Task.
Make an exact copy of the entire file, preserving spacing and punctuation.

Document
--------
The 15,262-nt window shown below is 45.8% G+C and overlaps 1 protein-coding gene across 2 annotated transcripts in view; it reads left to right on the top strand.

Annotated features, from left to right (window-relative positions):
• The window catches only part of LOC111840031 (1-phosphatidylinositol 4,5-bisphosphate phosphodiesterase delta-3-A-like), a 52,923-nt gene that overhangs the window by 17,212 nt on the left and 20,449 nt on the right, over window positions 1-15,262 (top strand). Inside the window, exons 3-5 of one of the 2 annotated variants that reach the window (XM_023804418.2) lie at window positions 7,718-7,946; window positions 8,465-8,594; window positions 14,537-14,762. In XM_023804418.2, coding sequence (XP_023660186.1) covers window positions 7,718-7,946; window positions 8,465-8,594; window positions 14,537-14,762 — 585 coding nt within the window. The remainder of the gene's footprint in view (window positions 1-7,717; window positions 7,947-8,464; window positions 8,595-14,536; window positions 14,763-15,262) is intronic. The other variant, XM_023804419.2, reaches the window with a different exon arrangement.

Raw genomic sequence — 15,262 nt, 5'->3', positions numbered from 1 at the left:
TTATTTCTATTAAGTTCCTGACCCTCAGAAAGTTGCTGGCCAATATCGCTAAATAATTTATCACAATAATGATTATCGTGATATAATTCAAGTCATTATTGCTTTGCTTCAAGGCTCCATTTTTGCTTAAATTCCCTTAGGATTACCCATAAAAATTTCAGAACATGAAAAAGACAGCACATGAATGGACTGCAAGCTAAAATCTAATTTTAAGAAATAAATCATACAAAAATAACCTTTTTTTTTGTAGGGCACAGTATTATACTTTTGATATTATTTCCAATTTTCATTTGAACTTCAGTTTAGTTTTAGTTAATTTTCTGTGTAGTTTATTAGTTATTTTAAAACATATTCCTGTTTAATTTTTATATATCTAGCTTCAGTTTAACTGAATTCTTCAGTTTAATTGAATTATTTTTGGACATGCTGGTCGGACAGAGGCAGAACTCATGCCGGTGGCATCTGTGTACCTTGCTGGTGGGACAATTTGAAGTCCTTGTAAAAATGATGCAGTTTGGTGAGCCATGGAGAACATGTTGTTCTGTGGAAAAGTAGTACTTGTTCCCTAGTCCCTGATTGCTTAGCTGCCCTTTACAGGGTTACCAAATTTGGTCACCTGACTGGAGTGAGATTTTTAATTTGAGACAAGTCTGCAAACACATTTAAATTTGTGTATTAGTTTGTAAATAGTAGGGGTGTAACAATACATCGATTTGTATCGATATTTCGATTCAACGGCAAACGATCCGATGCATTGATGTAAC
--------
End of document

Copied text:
The 15,262-nt window shown below is 45.8% G+C and overlaps 1 protein-coding gene across 2 annotated transcripts in view; it reads left to right on the top strand.

Annotated features, from left to right (window-relative positions):
• The window catches only part of LOC111840031 (1-phosphatidylinositol 4,5-bisphosphate phosphodiesterase delta-3-A-like), a 52,923-nt gene that overhangs the window by 17,212 nt on the left and 20,449 nt on the right, over window positions 1-15,262 (top strand). Inside the window, exons 3-5 of one of the 2 annotated variants that reach the window (XM_023804418.2) lie at window positions 7,718-7,946; window positions 8,465-8,594; window positions 14,537-14,762. In XM_023804418.2, coding sequence (XP_023660186.1) covers window positions 7,718-7,946; window positions 8,465-8,594; window positions 14,537-14,762 — 585 coding nt within the window. The remainder of the gene's footprint in view (window positions 1-7,717; window positions 7,947-8,464; window positions 8,595-14,536; window positions 14,763-15,262) is intronic. The other variant, XM_023804419.2, reaches the window with a different exon arrangement.

Raw genomic sequence — 15,262 nt, 5'->3', positions numbered from 1 at the left:
TTATTTCTATTAAGTTCCTGACCCTCAGAAAGTTGCTGGCCAATATCGCTAAATAATTTATCACAATAATGATTATCGTGATATAATTCAAGTCATTATTGCTTTGCTTCAAGGCTCCATTTTTGCTTAAATTCCCTTAGGATTACCCATAAAAATTTCAGAACATGAAAAAGACAGCACATGAATGGACTGCAAGCTAAAATCTAATTTTAAGAAATAAATCATACAAAAATAACCTTTTTTTTTGTAGGGCACAGTATTATACTTTTGATATTATTTCCAATTTTCATTTGAACTTCAGTTTAGTTTTAGTTAATTTTCTGTGTAGTTTATTAGTTATTTTAAAACATATTCCTGTTTAATTTTTATATATCTAGCTTCAGTTTAACTGAATTCTTCAGTTTAATTGAATTATTTTTGGACATGCTGGTCGGACAGAGGCAGAACTCATGCCGGTGGCATCTGTGTACCTTGCTGGTGGGACAATTTGAAGTCCTTGTAAAAATGATGCAGTTTGGTGAGCCATGGAGAACATGTTGTTCTGTGGAAAAGTAGTACTTGTTCCCTAGTCCCTGATTGCTTAGCTGCCCTTTACAGGGTTACCAAATTTGGTCACCTGACTGGAGTGAGATTTTTAATTTGAGACAAGTCTGCAAACACATTTAAATTTGTGTATTAGTTTGTAAATAGTAGGGGTGTAACAATACATCGATTTGTATCGATATTTCGATTCAACGGCAAACGATCCGATGCATTGATGTAAC